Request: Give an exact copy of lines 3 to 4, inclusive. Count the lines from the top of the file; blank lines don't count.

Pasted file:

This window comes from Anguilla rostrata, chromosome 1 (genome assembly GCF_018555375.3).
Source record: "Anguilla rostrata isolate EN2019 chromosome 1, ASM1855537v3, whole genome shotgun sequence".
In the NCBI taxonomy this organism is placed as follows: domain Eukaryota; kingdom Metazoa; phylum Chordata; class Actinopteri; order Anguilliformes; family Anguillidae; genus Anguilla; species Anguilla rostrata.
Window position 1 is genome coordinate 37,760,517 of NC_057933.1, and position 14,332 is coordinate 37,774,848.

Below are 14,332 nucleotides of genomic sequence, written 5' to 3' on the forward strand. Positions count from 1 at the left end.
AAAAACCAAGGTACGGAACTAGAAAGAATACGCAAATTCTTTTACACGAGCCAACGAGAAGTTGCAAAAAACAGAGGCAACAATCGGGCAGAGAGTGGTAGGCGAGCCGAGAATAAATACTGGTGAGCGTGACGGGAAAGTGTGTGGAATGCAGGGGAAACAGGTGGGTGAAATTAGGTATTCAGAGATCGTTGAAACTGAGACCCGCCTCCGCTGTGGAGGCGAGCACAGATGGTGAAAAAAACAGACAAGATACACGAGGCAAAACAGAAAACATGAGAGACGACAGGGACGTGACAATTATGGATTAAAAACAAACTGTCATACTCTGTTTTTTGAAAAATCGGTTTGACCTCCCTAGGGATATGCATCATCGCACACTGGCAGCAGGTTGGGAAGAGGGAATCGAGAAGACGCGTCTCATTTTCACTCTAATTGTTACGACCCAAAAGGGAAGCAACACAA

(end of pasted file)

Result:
In the NCBI taxonomy this organism is placed as follows: domain Eukaryota; kingdom Metazoa; phylum Chordata; class Actinopteri; order Anguilliformes; family Anguillidae; genus Anguilla; species Anguilla rostrata.
Window position 1 is genome coordinate 37,760,517 of NC_057933.1, and position 14,332 is coordinate 37,774,848.